Public Space Protection Orders passed by Tunbridge Wells Borough Council

Organiser Ingrid Pope [pictured] launched Tunbridge Wells Yard Sale last year after seeing a similar event in the US.

Authorities are to be given powers to enforce Public Space Protection Orders in Tunbridge Wells, after a long and contested process.

Tunbridge Wells Borough Council voted overwhelmingly in a meeting on Wednesday [April 25] to grant the green light to the scheme.

As a last resort, the measures will give council and police officers the ‘teeth’ to crack down a range of antisocial behaviour issues.

This relates to: Dog fouling, dog control, use of new psychoactive substances, public drinking, playing of amplified music and, controversially, begging and rough sleeping.

Officers will have powers to give a fixed penalty notice, to a maximum value of £100, for those seen to not comply with an order.

When the idea was publicised in October, it was greeted with outrage in some quarters with a fear that society’s most vulnerable could be fined.

A petition titled ‘Tell Tunbridge Wells Borough Council No to Fines on Begging’ had, at the last count, gathered 6,286 signatures.

But public opinion changed over the course of the council’s consultation with the authority seeking to clarify the plan was to stop ‘professional begging’.

A spokesman said: ‘The order is not a way to target homeless people. Staff will be fully trained and will have discretion about how they enforce this condition.

‘The idea behind this is to encourage genuinely homeless people to engage with agencies who can provide help and assistance.’

Cllr David Jukes, Leader of the council’s ruling Conservative group, referenced the results of their consultation in Wednesday’s meeting.

These stated 64 per cent of respondents were in favour of a need to ‘address antisocial behaviour associated with rough sleepers’ and 66 per cent were ‘in favour of plans to address antisocial behaviour related to begging’.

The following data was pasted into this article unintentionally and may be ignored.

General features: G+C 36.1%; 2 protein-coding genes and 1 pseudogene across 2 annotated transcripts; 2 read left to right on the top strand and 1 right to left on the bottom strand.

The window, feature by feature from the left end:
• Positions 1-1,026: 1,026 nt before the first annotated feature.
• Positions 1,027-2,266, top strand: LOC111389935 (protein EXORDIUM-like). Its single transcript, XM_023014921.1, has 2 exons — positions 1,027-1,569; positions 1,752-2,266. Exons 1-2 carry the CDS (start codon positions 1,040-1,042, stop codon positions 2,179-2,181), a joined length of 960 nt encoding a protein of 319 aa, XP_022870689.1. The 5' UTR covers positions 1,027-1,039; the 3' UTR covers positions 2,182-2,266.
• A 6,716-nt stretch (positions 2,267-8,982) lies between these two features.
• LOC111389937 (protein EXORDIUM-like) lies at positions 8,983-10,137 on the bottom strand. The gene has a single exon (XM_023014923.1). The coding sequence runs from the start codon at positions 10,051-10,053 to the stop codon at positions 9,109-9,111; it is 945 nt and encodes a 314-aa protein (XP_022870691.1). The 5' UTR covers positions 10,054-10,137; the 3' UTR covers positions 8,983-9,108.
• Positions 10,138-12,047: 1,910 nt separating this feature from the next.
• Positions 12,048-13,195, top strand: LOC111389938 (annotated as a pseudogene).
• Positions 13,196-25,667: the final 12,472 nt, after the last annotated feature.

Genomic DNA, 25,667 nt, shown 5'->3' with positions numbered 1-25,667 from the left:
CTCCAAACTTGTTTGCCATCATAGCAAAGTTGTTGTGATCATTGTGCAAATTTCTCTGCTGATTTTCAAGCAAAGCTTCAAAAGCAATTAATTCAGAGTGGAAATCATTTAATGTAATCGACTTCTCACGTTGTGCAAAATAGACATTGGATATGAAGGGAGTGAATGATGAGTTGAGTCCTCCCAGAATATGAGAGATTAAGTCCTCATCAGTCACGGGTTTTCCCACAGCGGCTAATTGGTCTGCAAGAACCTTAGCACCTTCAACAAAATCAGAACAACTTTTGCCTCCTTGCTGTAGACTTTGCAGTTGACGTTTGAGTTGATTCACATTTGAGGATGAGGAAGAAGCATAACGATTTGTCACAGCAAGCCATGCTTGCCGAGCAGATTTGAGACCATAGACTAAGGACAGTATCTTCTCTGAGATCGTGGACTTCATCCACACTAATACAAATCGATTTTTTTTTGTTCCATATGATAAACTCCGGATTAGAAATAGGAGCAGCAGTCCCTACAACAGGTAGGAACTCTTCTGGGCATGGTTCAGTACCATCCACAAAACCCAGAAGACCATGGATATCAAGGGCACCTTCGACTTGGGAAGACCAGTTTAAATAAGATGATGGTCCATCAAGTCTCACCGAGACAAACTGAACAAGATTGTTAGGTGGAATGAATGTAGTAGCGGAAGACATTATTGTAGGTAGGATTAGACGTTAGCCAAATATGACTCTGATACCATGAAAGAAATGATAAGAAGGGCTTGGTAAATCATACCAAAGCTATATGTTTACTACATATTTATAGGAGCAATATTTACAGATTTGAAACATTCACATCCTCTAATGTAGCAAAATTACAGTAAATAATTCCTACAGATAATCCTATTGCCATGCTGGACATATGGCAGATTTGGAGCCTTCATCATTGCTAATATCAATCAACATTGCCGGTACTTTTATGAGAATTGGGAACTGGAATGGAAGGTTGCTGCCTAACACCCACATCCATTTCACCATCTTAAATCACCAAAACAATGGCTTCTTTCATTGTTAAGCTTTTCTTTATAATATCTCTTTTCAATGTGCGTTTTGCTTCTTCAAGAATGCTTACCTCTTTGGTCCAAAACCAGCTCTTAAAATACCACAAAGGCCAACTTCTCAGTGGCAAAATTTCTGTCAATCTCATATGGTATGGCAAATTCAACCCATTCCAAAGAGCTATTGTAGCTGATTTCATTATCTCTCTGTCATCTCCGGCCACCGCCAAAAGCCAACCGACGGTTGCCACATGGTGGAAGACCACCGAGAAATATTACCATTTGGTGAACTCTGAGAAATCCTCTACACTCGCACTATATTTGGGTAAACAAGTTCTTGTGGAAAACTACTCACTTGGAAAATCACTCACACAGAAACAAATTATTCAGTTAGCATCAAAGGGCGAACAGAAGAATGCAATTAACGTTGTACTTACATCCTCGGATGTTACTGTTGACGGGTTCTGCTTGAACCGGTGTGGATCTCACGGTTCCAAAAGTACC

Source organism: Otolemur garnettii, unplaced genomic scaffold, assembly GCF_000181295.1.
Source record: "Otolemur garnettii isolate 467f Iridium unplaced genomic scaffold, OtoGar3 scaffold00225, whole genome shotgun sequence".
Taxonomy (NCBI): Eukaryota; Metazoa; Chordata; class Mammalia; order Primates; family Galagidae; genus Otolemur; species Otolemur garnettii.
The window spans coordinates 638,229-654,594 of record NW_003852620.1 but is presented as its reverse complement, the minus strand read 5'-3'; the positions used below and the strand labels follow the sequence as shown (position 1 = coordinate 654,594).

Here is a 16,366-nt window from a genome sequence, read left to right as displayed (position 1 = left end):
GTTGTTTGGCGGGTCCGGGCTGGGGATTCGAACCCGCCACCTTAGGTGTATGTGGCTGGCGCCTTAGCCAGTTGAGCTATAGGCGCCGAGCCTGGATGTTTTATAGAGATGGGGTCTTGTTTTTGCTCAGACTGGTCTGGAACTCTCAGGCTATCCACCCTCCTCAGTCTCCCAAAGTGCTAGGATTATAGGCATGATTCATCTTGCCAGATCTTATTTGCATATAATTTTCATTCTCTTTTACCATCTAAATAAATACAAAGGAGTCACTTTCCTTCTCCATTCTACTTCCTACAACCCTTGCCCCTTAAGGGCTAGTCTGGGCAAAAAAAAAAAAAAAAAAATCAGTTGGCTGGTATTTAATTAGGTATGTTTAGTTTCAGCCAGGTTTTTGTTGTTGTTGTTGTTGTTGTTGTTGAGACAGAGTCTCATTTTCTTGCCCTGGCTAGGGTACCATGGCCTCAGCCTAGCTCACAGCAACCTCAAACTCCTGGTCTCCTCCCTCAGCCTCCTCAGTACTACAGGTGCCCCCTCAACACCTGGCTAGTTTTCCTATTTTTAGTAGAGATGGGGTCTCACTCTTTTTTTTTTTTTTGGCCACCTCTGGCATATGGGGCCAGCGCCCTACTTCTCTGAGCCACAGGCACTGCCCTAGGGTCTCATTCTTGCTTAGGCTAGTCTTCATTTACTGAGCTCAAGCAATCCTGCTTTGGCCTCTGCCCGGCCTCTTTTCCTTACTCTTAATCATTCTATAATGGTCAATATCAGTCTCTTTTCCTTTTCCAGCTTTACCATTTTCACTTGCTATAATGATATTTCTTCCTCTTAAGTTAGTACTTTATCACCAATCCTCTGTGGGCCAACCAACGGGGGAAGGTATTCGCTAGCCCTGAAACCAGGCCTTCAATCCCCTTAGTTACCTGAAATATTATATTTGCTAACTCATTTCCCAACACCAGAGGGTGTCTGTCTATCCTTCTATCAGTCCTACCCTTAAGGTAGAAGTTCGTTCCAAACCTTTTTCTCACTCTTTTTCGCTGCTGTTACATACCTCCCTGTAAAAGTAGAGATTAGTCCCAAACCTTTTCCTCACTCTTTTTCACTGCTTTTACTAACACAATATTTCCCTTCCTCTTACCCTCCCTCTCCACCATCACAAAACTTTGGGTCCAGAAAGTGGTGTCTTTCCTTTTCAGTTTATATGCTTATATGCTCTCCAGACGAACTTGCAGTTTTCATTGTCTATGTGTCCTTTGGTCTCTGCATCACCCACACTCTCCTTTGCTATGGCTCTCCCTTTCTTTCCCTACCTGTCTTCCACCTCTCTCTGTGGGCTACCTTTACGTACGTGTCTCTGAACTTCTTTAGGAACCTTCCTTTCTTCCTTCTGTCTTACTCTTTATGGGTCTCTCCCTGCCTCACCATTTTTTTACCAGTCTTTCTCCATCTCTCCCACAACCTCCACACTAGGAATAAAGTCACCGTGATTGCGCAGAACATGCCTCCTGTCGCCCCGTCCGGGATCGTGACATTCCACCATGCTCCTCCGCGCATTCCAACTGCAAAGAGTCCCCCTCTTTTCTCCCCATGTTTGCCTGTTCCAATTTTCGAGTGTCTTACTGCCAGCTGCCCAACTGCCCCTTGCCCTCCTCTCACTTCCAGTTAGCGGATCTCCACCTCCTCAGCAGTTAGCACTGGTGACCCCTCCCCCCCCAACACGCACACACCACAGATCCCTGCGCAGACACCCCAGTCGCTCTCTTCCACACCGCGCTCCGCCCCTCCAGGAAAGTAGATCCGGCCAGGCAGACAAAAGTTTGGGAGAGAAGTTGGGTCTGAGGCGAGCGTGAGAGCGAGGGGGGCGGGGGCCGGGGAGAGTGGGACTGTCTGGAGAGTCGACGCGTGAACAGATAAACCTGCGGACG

Cllr Jukes told the chamber: ‘We are here to represent the people and if we don’t, we get it wrong again.’

Cllr Peter Lidstone, proposed an amendment to remove prohibitions to begging and rough sleeping, which was quashed in a named vote by 33 votes to five.

The Liberal Democrat said: ‘If we vote this through we are giving contract staff the ability to issue fines for homelessness and begging.

‘I do not share a confidence they will deal with nuance over complex issues.’

Fellow Lib Dem Ben Chapelard riled some Tory members by asking: ‘Is this social cleansing through the back door?’

Labour Cllr Graham Munn said: ‘There will be some who are shy and will not come forward.

‘They may have certifiable fear and my concern is that we are putting pressure on them and could lead to them sleeping rough in unsafe places.’

The motion was carried, however, with a large majority of the Conservative members backing the scheme.

Tory member Cllr David Reilly said: ‘It breaks my heart to see people who were fighting for our country out on the streets, but we are talking about the antisocial elements and it needs to be dealt with.’

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